California, Florida and Michigan are the only states to which service members aren’t allowed to travel for permanent change-of-station moves, temporary duty and other non-essential purposes, per a Monday release from the Pentagon, as Minnesota and North Carolina are now green.
As cases continue to climb in those states, several others ― including Texas and Arizona ― are also experiencing an increase in daily diagnoses, though they continue to be green-lit. All told, 48 states and territories and eight countries are good-to-go as of Monday.
Texas Gov. Greg Abbott informally urged residents of the state to stay at home on June 23, as cases hit record highs there.
Despite spikes in several states, none has yet returned to red status.
Those decisions could be made by a combatant commander, civilian service secretary or the Defense Department’s chief management officer.
Conditions for going green include a 14-day decrease in new COVID-19 cases, as well as reports of COVID-like symptoms, as well as sufficient local hospital capacity to deal with any upswings.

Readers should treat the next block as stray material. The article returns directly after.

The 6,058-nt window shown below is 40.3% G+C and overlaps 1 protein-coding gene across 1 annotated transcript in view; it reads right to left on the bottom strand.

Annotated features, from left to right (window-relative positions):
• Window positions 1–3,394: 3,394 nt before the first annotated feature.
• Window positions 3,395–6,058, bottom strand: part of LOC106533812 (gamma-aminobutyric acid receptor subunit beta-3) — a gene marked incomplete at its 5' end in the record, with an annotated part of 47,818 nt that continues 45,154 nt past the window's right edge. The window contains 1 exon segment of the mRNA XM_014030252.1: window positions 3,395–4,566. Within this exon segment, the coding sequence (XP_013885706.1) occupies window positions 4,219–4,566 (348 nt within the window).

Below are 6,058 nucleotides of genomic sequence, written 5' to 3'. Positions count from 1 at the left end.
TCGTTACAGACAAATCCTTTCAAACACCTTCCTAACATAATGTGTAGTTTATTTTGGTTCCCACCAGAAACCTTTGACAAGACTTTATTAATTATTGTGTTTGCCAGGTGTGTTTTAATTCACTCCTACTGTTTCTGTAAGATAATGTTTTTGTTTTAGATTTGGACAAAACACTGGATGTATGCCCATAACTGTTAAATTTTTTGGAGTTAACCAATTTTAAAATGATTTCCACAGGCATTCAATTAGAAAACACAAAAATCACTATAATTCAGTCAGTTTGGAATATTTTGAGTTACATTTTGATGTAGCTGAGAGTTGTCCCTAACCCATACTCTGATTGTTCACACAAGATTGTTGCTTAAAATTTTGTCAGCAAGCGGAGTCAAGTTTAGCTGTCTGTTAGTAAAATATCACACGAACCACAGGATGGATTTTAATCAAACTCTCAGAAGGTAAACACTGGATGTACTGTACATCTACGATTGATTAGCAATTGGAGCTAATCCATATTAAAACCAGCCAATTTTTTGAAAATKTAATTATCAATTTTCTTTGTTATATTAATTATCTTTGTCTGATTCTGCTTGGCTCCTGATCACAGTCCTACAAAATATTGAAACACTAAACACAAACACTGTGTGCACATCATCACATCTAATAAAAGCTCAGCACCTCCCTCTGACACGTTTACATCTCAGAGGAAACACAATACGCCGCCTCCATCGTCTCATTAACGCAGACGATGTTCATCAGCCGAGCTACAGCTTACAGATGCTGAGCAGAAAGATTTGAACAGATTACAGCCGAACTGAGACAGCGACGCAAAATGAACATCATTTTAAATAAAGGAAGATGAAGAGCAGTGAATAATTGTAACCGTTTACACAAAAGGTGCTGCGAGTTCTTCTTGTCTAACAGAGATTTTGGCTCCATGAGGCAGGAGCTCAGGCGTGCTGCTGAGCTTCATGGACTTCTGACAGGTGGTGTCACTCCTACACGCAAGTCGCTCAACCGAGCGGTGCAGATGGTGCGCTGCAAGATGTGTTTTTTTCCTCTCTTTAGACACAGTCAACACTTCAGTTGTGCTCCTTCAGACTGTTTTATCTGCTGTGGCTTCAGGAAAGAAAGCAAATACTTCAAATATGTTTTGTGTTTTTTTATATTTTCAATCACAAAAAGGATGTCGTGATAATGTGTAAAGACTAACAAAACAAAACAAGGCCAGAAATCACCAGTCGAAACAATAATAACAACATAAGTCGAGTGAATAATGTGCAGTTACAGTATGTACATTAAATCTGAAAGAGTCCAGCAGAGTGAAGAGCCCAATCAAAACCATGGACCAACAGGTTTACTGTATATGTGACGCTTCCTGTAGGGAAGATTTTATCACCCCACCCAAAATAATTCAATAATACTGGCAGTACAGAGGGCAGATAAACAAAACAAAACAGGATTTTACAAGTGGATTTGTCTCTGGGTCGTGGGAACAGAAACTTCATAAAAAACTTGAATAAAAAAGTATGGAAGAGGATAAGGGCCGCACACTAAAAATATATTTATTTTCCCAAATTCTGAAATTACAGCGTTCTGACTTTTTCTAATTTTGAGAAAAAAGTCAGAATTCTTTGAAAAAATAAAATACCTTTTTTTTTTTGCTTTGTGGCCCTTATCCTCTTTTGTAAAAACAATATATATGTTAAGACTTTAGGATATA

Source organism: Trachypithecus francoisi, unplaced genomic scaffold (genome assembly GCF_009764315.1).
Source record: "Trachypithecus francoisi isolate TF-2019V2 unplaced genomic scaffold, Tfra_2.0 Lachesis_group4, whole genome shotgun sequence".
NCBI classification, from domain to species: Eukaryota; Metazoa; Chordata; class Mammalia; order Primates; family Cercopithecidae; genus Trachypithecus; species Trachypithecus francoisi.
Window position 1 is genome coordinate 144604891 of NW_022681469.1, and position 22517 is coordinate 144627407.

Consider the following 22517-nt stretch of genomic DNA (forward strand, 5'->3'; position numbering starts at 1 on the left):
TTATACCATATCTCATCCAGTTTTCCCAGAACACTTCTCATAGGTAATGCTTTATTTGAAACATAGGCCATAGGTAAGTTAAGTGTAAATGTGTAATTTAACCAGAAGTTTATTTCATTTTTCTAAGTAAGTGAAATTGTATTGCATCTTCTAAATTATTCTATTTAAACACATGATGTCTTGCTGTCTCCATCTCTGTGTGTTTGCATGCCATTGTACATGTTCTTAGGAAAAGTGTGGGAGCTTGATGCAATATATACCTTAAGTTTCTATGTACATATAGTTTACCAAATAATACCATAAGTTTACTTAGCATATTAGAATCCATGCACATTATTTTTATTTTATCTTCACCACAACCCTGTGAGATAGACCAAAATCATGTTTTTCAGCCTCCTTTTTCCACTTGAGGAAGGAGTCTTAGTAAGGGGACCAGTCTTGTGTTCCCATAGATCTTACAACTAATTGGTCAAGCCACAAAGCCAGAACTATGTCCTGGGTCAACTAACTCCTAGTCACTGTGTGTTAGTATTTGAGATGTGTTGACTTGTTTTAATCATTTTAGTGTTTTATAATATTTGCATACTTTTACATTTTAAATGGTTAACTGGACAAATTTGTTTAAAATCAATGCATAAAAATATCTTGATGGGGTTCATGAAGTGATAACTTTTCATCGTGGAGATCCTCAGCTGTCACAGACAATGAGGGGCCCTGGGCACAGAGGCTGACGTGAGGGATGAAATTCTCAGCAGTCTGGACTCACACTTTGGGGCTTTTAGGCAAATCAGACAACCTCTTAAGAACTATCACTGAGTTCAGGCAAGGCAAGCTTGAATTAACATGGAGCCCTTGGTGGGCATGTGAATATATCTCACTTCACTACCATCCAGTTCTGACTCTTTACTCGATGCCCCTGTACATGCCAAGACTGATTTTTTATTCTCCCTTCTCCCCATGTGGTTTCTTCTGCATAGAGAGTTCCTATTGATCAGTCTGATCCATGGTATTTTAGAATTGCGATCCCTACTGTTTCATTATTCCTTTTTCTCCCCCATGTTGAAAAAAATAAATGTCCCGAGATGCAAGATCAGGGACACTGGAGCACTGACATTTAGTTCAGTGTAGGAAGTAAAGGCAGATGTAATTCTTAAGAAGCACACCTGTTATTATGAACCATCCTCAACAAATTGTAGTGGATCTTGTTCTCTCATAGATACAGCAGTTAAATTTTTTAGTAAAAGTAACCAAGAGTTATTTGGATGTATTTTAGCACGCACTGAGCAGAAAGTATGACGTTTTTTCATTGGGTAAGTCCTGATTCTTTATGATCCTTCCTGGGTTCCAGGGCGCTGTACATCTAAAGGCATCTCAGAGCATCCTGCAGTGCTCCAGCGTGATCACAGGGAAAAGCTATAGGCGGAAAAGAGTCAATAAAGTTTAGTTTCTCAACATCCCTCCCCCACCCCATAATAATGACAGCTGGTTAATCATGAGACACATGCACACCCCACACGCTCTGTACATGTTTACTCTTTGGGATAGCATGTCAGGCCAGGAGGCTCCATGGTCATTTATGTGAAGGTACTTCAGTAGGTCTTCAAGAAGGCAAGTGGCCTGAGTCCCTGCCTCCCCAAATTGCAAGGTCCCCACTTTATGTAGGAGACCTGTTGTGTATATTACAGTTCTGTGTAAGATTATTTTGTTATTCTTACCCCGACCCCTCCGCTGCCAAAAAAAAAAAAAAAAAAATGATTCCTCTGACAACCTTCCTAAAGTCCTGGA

“If installation conditions are subsequently not met, the approval authority decides if travel restrictions should be reinstated,” the release said.
The updated travel ban list comes as cases are spiking around the country, including within the military. Last week, cases among service members jumped 20 percent.
Over the weekend, another 1,100 were diagnosed, a 10 percent increase over three days.
“In general we are doing more testing, which can lead to more positive cases, which prompts more testing,” Air Force spokesman Lt. Col. Malinda Singleton told Military Times. “Many of our installations are in current hotspots (Texas, Arizona, Florida), which is also leading to an increase in positive cases.”
The Air Force’s numbers jumped 44 percent last week.
Meghann Myers is the Pentagon bureau chief at Military Times. She covers operations, policy, personnel, leadership and other issues affecting service members.